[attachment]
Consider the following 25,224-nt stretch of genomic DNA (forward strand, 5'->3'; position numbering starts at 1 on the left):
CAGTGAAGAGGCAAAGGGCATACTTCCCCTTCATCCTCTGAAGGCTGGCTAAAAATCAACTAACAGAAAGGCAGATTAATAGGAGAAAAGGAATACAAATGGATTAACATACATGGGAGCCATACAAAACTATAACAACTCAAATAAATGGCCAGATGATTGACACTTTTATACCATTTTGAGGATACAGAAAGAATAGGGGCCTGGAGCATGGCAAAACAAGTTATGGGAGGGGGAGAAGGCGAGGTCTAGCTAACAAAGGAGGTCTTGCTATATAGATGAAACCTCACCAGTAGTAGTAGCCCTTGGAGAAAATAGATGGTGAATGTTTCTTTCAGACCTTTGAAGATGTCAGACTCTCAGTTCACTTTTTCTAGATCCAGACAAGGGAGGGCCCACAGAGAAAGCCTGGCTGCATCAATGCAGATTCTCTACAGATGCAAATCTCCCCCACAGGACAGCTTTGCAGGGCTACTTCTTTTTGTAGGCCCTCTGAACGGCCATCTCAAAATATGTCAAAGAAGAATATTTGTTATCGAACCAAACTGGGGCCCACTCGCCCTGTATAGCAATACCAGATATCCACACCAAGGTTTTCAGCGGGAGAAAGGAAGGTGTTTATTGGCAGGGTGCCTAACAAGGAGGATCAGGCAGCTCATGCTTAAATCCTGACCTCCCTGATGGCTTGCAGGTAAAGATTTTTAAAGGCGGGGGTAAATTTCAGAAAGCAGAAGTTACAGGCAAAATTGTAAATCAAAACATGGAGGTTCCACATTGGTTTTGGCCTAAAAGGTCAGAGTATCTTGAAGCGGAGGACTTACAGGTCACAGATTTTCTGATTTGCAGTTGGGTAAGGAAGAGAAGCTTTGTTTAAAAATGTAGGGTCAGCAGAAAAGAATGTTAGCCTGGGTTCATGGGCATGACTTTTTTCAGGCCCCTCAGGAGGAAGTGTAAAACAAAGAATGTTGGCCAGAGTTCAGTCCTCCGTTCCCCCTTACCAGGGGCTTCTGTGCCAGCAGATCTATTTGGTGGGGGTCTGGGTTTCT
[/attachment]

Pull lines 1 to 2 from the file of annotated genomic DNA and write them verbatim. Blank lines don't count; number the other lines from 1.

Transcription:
Consider the following 25,224-nt stretch of genomic DNA (forward strand, 5'->3'; position numbering starts at 1 on the left):
CAGTGAAGAGGCAAAGGGCATACTTCCCCTTCATCCTCTGAAGGCTGGCTAAAAATCAACTAACAGAAAGGCAGATTAATAGGAGAAAAGGAATACAAATGGATTAACATACATGGGAGCCATACAAAACTATAACAACTCAAATAAATGGCCAGATGATTGACACTTTTATACCATTTTGAGGATACAGAAAGAATAGGGGCCTGGAGCATGGCAAAACAAGTTATGGGAGGGGGAGAAGGCGAGGTCTAGCTAACAAAGGAGGTCTTGCTATATAGATGAAACCTCACCAGTAGTAGTAGCCCTTGGAGAAAATAGATGGTGAATGTTTCTTTCAGACCTTTGAAGATGTCAGACTCTCAGTTCACTTTTTCTAGATCCAGACAAGGGAGGGCCCACAGAGAAAGCCTGGCTGCATCAATGCAGATTCTCTACAGATGCAAATCTCCCCCACAGGACAGCTTTGCAGGGCTACTTCTTTTTGTAGGCCCTCTGAACGGCCATCTCAAAATATGTCAAAGAAGAATATTTGTTATCGAACCAAACTGGGGCCCACTCGCCCTGTATAGCAATACCAGATATCCACACCAAGGTTTTCAGCGGGAGAAAGGAAGGTGTTTATTGGCAGGGTGCCTAACAAGGAGGATCAGGCAGCTCATGCTTAAATCCTGACCTCCCTGATGGCTTGCAGGTAAAGATTTTTAAAGGCGGGGGTAAATTTCAGAAAGCAGAAGTTACAGGCAAAATTGTAAATCAAAACATGGAGGTTCCACATTGGTTTTGGCCTAAAAGGTCAGAGTATCTTGAAGCGGAGGACTTACAGGTCACAGATTTTCTGATTTGCAGTTGGGTAAGGAAGAGAAGCTTTGTTTAAAAATGTAGGGTCAGCAGAAAAGAATGTTAGCCTGGGTTCATGGGCATGACTTTTTTCAGGCCCCTCAGGAGGAAGTGTAAAACAAAGAATGTTGGCCAGAGTTCAGTCCTCCGTTCCCCCTTACCAGGGGCTTCTGTGCCAGCAGATCTATTTGGTGGGGGTCTGGGTTTCT